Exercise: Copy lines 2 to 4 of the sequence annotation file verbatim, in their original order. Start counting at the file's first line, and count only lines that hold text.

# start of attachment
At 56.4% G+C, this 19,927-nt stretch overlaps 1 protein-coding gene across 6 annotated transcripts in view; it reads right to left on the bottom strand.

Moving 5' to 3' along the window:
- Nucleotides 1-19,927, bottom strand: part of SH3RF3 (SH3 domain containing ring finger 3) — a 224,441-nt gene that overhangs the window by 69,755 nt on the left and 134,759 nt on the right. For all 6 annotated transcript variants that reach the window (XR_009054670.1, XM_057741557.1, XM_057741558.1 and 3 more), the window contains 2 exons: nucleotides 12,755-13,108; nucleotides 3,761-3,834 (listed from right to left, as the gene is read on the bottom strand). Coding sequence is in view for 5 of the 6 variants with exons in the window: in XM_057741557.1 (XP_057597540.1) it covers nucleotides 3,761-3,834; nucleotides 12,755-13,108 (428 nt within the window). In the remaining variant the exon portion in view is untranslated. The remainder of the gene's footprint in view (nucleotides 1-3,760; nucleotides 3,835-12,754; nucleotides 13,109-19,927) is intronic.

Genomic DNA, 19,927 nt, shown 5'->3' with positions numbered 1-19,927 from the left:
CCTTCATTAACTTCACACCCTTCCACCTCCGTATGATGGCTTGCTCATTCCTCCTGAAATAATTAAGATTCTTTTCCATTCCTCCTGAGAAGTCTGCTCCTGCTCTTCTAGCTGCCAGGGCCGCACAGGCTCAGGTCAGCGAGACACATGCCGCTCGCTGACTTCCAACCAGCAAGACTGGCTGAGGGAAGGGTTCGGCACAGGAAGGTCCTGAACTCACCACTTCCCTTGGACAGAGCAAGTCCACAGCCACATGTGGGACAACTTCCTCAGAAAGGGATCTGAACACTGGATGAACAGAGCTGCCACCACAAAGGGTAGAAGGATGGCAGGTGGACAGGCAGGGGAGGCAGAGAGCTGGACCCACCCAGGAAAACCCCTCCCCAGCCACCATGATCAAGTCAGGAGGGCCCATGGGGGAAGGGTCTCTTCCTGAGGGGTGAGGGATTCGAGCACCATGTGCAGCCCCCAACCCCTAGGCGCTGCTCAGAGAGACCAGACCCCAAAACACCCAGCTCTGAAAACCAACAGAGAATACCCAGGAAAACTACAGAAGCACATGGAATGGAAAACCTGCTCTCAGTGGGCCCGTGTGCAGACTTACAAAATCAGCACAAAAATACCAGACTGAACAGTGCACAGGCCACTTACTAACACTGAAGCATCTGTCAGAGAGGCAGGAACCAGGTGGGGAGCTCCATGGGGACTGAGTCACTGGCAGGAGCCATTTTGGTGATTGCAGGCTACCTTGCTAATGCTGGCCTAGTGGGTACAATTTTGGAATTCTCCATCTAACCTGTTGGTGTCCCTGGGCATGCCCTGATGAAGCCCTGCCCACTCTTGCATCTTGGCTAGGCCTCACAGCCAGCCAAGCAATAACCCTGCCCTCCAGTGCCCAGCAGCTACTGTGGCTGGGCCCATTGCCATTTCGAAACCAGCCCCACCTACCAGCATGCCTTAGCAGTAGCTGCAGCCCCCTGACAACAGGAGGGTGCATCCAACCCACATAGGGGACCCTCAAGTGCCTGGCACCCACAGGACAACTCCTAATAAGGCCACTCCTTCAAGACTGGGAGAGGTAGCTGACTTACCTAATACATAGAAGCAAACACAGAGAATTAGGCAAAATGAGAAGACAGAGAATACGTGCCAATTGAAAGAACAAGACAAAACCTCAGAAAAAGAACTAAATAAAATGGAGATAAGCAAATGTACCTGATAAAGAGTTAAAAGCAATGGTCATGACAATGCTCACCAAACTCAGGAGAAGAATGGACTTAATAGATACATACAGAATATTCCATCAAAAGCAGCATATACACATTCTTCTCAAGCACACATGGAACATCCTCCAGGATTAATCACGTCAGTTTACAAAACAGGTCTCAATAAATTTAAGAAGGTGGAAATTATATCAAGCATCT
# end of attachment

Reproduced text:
Moving 5' to 3' along the window:
- Nucleotides 1-19,927, bottom strand: part of SH3RF3 (SH3 domain containing ring finger 3) — a 224,441-nt gene that overhangs the window by 69,755 nt on the left and 134,759 nt on the right. For all 6 annotated transcript variants that reach the window (XR_009054670.1, XM_057741557.1, XM_057741558.1 and 3 more), the window contains 2 exons: nucleotides 12,755-13,108; nucleotides 3,761-3,834 (listed from right to left, as the gene is read on the bottom strand). Coding sequence is in view for 5 of the 6 variants with exons in the window: in XM_057741557.1 (XP_057597540.1) it covers nucleotides 3,761-3,834; nucleotides 12,755-13,108 (428 nt within the window). In the remaining variant the exon portion in view is untranslated. The remainder of the gene's footprint in view (nucleotides 1-3,760; nucleotides 3,835-12,754; nucleotides 13,109-19,927) is intronic.

Genomic DNA, 19,927 nt, shown 5'->3' with positions numbered 1-19,927 from the left: